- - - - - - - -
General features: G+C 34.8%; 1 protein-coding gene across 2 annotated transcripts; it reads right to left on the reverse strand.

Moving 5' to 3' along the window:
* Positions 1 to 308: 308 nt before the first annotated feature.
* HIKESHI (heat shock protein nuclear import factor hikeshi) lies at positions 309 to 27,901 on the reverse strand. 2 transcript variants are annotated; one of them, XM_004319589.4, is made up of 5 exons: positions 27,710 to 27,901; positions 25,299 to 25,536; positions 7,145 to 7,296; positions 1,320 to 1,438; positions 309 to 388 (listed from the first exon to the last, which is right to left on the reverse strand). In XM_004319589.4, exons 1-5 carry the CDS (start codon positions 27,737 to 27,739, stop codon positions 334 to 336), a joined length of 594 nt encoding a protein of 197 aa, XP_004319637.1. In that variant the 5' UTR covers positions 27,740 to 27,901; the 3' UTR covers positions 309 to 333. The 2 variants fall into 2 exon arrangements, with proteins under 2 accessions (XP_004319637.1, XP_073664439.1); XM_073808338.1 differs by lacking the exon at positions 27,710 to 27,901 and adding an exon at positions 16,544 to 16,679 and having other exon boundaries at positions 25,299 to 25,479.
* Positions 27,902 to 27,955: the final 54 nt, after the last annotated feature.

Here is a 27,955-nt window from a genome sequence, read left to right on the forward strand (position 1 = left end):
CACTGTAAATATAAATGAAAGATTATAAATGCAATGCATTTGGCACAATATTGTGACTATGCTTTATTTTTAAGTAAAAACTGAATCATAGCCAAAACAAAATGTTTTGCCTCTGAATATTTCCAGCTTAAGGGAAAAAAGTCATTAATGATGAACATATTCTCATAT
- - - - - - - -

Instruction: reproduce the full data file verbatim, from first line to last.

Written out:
General features: G+C 34.8%; 1 protein-coding gene across 2 annotated transcripts; it reads right to left on the reverse strand.

Moving 5' to 3' along the window:
* Positions 1 to 308: 308 nt before the first annotated feature.
* HIKESHI (heat shock protein nuclear import factor hikeshi) lies at positions 309 to 27,901 on the reverse strand. 2 transcript variants are annotated; one of them, XM_004319589.4, is made up of 5 exons: positions 27,710 to 27,901; positions 25,299 to 25,536; positions 7,145 to 7,296; positions 1,320 to 1,438; positions 309 to 388 (listed from the first exon to the last, which is right to left on the reverse strand). In XM_004319589.4, exons 1-5 carry the CDS (start codon positions 27,737 to 27,739, stop codon positions 334 to 336), a joined length of 594 nt encoding a protein of 197 aa, XP_004319637.1. In that variant the 5' UTR covers positions 27,740 to 27,901; the 3' UTR covers positions 309 to 333. The 2 variants fall into 2 exon arrangements, with proteins under 2 accessions (XP_004319637.1, XP_073664439.1); XM_073808338.1 differs by lacking the exon at positions 27,710 to 27,901 and adding an exon at positions 16,544 to 16,679 and having other exon boundaries at positions 25,299 to 25,479.
* Positions 27,902 to 27,955: the final 54 nt, after the last annotated feature.

Here is a 27,955-nt window from a genome sequence, read left to right on the forward strand (position 1 = left end):
CACTGTAAATATAAATGAAAGATTATAAATGCAATGCATTTGGCACAATATTGTGACTATGCTTTATTTTTAAGTAAAAACTGAATCATAGCCAAAACAAAATGTTTTGCCTCTGAATATTTCCAGCTTAAGGGAAAAAAGTCATTAATGATGAACATATTCTCATAT